Time to leave, having receive a call that the family was on its way back from the museum, so a farewell fly-past from a mob of seven marauding Monk Parakeets with their piercing screeches to be replaced by the more dulcet tones a of singing Nightingales as  I reached the reeds and bamboos adjoining the river bank.  A single Woodchat Shrike on the opposite side of the track offered a little beauty rather than the occasional Rock Dove.  So, along with the Blackbirds and Thekla Larks on our mountain track, I actually managed to reach 44 species.

Not the best day for a new hair-do for this pair of Little Egrets!

"What you found Stilty?" asked the Curlew Sandpiper as the Dunlin slept on.
Little Ringed Plover Charadrius dubius immediately in front of the main hide

Dunlin Calidris alpina in fast-approaching summer plumage

Birds seen:
Gadwall, Mallard, Pochard, White-headed Duck, Cormorant, Little Egret, Purple Heron, Flamingo, Moorhen, Coot, Black-winged Stilt, Little Ringed Plover, Ringed Plover, Kentish Plover, Sanderling, Curlew Sandpiper, Dunlin, Whimbrel, Redshank, Greenshank, Wood Sandpiper, Common Sandpiper, Turnstone, Black-headed Gull, Whiskered Tern, Black Tern, Rock Dove, Collared Dove, Monk Parakeet, Common Swift, Thekla Lark, Sand Martin, Barn Swallow, House Martin, Red-rumped Swallow, Nightingale, Yellow Wagtail, Blackbird, Sardinian Warbler, Woodchat Shrike, Spotless Starling, House Sparrow, Serin and Goldfinch.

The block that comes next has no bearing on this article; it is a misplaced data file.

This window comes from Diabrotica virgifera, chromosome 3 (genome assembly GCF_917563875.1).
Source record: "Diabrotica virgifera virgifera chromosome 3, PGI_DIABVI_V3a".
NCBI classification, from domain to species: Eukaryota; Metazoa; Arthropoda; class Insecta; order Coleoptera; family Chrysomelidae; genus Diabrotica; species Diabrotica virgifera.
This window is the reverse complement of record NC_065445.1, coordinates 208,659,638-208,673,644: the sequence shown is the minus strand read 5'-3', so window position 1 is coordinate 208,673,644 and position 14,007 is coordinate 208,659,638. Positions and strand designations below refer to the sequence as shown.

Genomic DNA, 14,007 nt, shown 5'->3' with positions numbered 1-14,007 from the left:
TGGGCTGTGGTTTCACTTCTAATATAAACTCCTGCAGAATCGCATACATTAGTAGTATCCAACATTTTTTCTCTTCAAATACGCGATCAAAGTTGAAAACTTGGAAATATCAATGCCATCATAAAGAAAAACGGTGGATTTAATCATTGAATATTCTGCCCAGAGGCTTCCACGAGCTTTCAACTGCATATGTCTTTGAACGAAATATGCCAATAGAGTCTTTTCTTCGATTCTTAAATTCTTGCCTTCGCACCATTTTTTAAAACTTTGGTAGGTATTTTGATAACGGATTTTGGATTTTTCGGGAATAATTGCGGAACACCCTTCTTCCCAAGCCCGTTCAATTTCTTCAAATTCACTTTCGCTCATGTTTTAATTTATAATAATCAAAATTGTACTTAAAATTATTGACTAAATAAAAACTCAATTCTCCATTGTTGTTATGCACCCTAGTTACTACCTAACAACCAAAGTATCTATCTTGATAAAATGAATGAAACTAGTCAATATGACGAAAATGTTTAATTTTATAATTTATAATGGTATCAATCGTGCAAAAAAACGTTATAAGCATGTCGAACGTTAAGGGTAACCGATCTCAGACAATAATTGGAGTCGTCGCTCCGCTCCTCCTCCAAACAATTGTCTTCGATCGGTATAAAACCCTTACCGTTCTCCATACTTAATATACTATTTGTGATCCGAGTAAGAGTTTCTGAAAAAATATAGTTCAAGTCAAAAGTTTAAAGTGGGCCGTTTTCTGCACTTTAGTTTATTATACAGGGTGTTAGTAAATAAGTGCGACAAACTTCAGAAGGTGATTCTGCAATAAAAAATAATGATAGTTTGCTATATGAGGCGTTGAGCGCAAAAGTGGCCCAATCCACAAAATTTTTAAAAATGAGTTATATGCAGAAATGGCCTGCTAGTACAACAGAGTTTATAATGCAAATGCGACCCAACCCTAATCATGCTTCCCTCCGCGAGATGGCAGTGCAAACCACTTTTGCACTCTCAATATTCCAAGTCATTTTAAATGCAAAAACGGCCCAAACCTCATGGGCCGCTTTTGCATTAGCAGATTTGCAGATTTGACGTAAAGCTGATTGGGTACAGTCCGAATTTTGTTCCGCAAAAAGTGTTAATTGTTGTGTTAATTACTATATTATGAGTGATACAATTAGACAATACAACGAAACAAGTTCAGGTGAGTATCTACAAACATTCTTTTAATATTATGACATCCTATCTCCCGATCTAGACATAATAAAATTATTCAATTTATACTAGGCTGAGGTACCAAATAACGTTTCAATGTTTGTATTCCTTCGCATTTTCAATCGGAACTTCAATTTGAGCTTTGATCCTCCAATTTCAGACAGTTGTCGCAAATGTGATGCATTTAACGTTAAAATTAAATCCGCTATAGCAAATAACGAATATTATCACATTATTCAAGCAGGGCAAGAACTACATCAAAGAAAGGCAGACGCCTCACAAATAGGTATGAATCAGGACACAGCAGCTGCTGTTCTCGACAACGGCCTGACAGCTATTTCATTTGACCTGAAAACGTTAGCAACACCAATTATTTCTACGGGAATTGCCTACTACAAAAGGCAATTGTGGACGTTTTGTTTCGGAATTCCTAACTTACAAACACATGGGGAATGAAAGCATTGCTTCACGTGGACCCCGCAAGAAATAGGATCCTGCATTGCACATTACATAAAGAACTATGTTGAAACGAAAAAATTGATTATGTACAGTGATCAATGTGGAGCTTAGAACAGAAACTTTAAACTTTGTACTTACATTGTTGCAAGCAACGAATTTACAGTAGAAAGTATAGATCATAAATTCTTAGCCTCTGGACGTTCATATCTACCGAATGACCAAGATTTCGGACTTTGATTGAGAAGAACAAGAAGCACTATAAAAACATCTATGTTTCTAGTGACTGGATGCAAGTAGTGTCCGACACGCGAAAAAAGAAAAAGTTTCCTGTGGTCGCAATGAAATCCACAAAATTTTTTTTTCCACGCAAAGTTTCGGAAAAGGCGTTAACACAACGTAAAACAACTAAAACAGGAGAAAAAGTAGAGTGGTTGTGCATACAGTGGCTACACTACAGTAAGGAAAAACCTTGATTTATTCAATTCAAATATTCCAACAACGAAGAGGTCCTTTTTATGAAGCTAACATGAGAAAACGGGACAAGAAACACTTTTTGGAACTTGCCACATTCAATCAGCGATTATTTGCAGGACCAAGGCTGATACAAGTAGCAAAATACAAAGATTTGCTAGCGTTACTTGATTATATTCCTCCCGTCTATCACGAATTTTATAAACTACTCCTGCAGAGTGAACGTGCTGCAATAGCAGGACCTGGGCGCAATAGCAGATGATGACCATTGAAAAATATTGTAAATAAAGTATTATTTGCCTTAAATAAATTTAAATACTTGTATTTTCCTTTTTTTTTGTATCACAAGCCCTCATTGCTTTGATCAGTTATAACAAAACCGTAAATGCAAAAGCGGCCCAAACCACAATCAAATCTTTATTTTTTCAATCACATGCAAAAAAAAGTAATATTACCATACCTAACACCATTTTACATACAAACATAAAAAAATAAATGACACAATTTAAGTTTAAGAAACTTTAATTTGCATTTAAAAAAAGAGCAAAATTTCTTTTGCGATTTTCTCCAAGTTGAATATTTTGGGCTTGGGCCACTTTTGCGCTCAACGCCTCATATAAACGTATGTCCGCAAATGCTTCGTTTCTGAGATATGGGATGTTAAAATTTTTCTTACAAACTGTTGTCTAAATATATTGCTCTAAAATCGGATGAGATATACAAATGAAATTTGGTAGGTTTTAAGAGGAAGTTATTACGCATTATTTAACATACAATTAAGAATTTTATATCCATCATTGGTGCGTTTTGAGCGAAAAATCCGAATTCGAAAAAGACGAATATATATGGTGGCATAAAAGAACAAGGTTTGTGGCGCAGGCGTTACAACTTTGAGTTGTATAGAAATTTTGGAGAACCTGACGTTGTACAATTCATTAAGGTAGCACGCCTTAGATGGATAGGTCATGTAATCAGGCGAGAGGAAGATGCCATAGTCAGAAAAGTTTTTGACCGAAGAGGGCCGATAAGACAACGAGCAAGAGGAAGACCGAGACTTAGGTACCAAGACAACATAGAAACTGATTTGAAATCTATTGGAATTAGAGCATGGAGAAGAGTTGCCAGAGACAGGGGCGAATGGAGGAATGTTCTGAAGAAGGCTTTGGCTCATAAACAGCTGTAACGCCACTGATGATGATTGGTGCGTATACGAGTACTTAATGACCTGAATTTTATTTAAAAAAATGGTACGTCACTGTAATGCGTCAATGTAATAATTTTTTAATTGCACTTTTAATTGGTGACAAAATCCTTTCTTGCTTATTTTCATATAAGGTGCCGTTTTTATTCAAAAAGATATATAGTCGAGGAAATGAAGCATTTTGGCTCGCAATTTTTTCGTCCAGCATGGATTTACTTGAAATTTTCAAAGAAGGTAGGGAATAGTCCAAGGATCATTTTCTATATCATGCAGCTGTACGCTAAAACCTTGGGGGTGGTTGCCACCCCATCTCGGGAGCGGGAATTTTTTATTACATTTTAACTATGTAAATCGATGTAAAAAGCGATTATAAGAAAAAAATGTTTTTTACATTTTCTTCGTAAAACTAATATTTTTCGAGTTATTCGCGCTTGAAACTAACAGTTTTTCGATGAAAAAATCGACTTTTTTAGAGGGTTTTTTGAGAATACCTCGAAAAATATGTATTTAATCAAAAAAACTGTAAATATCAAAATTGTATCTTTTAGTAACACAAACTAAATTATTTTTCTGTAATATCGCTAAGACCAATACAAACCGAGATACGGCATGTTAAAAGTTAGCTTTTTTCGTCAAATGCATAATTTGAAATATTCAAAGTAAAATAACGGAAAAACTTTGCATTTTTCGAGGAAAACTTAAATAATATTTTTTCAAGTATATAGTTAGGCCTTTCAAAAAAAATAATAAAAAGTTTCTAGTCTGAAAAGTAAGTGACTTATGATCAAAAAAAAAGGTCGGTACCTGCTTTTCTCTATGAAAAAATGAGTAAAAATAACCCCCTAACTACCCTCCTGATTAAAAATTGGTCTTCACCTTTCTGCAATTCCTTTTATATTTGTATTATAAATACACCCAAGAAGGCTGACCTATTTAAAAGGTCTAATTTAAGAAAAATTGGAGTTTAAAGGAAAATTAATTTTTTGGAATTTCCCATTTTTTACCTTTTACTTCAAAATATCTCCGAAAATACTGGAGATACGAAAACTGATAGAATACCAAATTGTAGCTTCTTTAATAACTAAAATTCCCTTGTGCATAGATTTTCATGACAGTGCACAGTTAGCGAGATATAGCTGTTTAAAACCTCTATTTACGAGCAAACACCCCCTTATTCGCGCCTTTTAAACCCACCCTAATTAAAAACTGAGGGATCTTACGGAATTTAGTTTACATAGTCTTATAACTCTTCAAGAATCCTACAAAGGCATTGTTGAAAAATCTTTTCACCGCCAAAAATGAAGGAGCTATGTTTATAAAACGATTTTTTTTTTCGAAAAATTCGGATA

Views of the single Black Tern Childonias niger over the Rio Viejo:

Check out the accompanying website at http://www.birdingaxarquia.weebly.com for the latest sightings, photographs and additional information.

The Honey Buzzards are back!

Tuesday 23 April

My first reported sighting of a Honey Buzzard this year on its northern migration.  I can only presume that by a "Ivan's Siesta Walk" Ivan has visited the hills for a couple of hours whilst Inger enjoys a peaceful rest!  It rather sounds like my siesta walks where I lay back in the sun and dream about those wonderful kilometres I walk through the hills and mountains; an Iberian  Imperial Eagles above being mobbed by Goshawks and Lesser Spotted Eagles whilst a Lammergeier looks serenely on from above.  Meanwhile, I am too busy to take that much notice as I watch and take perfect photographs of the handful of Wallcreepers just twenty metres away.  Ah well, one can but dream!